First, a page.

Warming water pushes endangered whale toward deadly boats

North Atlantic right whales are some of the most endangered marine mammals on the planet. Threatened by shipping collisions and tangles with fishing nets, fewer than 400 individuals are thought to exist in the wild today.

Now, scientists are adding climate change to its list of dangers.

Recent studies suggest that warming ocean waters are shifting the tiny crustaceans that right whales like to eat, causing them to multiply at different times of the year and move into new parts of the ocean. As the whales follow their prey, they’re abandoning some of their old feeding grounds, migrating into some new ones and arriving in some places earlier or later than they would usually be expected.

As a result, scientists warn, they’re showing up in spots that don’t necessarily have adequate protections in place for them. That may increase their risk of running into ships or nets.

A new study, out last week in the journal Global Change Biologyis the latest to raise the alarm.

The research finds that right whales are changing the way they move through Cape Cod Bay, one of their preferred spring foraging grounds. They’re using the habitat more heavily than they did in the past and their peak numbers are shifting later in the season.

The shifts appear to be pinned to changes in New England ocean temperatures, the study suggests.

The scientists, led by Daniel Pendleton of the Anderson Cabot Center for Ocean Life at the New England Aquarium, pulled data from aerial surveys conducted by whale researchers over Cape Cod Bay between 1998 and 2018. These surveys documented observations of marine mammals, including various species of whales, moving through the region.

The researchers also collected data sets on ocean temperatures and phytoplankton levels, a way of evaluating changes in the abundance of tiny food sources in the water.

The study investigated not only right whales, but also humpback whales and fin whales, two other species known to feed in Cape Cod Bay during the spring. They found that humpbacks also seem to be shifting the timing of their arrival later in the season — but unlike right whales, they couldn’t detect any association with ocean temperatures.

Right whales, on the other hand, appeared to be changing their feeding behavior in tandem with warming waters. The study doesn’t prove the exact cause that’s driving this shift, but the researchers believe it’s likely a response to changes in the distribution of their food sources.

Right whales tend to spread out and feed throughout the Gulf of Maine in the spring — that’s the body of water stretching up the New England coast from Massachusetts to Nova Scotia. But recent studies suggest the tiny crustaceans they eat are declining in some parts of the gulf.

As a result, the researchers theorize that Cape Cod Bay — a spot that still has adequate food supplies — has turned into a sort of “waiting room” for North Atlantic right whales. It’s a place they can congregate in the spring while they wait for their food sources to build back up in other parts of the ocean.

But these kinds of behavioral shifts can backfire, the researchers warn.

Speed ​​limits for certain kinds of boats in Cape Cod Bay are restricted for part of the spring season, largely to protect right whales and other migratory marine animals. These restrictions were timed to coincide with the time of year when right whales are most abundant.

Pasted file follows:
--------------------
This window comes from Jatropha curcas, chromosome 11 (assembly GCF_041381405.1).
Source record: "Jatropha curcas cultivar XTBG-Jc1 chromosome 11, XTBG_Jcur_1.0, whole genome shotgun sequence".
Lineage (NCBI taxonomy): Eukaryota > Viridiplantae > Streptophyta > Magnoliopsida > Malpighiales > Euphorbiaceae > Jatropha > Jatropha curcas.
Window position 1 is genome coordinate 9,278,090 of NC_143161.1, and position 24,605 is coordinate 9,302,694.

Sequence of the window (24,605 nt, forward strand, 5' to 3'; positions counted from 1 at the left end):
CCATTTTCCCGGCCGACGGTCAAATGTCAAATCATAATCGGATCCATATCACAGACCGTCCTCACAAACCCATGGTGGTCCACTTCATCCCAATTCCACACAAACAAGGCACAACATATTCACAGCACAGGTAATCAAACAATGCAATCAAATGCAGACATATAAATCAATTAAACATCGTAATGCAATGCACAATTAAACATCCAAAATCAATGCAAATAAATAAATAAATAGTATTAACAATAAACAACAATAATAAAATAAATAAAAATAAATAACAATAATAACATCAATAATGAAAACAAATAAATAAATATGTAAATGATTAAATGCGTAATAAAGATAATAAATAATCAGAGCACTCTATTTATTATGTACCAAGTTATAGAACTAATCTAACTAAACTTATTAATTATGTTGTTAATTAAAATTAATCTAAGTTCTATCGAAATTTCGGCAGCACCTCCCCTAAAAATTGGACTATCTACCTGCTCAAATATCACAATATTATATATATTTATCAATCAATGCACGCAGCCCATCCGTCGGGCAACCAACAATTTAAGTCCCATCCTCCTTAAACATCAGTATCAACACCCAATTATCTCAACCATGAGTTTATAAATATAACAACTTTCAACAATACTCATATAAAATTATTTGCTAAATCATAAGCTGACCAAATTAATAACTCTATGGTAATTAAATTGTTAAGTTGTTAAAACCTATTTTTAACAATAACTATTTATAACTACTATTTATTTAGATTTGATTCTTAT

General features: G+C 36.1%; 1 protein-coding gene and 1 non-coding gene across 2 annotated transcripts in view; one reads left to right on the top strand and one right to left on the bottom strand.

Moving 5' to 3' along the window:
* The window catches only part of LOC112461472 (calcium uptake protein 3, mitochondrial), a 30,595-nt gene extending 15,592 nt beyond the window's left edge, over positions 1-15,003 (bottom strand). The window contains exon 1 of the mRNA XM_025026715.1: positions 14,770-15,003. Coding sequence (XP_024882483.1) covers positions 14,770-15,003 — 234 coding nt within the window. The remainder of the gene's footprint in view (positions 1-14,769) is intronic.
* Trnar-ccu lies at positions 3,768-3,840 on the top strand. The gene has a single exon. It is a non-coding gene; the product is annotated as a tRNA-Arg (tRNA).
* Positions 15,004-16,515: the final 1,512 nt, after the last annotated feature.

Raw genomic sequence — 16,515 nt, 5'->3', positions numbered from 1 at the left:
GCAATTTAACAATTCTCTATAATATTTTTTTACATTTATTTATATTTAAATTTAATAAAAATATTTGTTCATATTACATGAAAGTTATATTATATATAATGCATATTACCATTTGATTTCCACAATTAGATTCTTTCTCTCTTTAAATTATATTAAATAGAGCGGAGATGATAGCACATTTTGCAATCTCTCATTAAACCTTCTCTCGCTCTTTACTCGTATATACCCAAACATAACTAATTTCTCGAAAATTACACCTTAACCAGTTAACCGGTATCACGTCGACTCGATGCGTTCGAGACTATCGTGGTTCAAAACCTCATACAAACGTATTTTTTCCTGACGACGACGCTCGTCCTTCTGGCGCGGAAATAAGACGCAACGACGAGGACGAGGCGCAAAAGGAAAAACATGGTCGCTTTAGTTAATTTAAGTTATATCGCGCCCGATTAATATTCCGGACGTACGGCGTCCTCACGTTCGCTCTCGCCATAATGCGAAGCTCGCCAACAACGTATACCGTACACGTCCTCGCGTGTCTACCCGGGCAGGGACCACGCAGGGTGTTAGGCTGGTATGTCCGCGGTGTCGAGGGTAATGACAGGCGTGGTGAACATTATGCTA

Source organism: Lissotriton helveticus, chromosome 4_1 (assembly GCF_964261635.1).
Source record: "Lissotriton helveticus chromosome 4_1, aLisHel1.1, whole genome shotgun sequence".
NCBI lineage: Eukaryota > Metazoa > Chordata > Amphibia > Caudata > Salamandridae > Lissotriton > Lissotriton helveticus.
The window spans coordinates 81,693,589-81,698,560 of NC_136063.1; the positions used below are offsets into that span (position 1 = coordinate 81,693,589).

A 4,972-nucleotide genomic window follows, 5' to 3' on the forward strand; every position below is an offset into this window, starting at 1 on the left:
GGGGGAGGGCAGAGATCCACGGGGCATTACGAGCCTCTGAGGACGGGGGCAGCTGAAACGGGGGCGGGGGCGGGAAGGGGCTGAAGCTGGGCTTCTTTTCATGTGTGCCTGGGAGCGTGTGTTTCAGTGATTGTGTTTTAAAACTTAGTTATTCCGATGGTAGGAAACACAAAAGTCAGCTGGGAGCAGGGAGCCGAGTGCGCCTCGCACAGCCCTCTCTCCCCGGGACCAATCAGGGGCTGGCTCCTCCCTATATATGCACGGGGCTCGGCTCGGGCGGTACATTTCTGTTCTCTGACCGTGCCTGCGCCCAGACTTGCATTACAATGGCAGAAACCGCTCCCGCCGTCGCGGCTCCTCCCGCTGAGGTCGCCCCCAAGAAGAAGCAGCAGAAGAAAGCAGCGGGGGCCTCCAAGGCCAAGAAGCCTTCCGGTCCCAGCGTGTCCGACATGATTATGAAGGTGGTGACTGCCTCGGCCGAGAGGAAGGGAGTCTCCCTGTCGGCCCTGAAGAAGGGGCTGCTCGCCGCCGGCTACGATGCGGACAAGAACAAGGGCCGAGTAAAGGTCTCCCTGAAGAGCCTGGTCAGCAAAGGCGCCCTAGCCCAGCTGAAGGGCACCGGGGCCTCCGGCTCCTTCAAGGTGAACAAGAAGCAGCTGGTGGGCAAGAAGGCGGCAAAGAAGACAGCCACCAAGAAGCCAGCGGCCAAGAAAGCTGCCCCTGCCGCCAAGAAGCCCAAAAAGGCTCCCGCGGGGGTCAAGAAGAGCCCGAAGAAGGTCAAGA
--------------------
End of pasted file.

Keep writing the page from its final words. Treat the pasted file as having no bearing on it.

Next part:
But if the animals start sticking around longer, they could be at an increased risk of boat collisions later in the season when the speed limits — and the dangers — are higher.

It’s important to pay attention to these kinds of climate-related shifts, the study suggests. Protections for marine animals may eventually need to be adjusted to accommodate their changing life cycles.

The new study isn’t the only one to make such a point.

Starting in 2017, the already dwindling North Atlantic right whale population began to show signs of unusually high mortality rates. A paper published last year in the journal Oceanography warned that changes in the whales’ feeding grounds across the Gulf of Maine may be causing the declines.

That’s likely in large part because the food-stressed whales aren’t producing as many babies in recent years, the study notes. But it may also be because they’re starting to forage more often in waters without adequate protections for marine mammals — increasing their odds of being struck by ships or trapped in nets.

The Gulf of St. Lawrence, for instance, saw especially high numbers of right whale deaths starting in 2017. Canadian officials responded by implementing stronger restrictions on ships and fisheries.

Still, the researchers pointed out, it’s an example of protections that were enacted “only when a crisis arose, after many whales were killed during the summer of 2017.”

The event highlights the need for policymakers to keep a closer eye on the way marine animals are responding to changes in their environments, the study suggested. That means anticipating the places right whales are likely to congregate in the future and making sure they’ll be protected while they’re there.

“Failure to adopt such measures and significantly reduce anthropogenic mortality sources could commit the right whale population to extinction before the end of the century,” the study warned.

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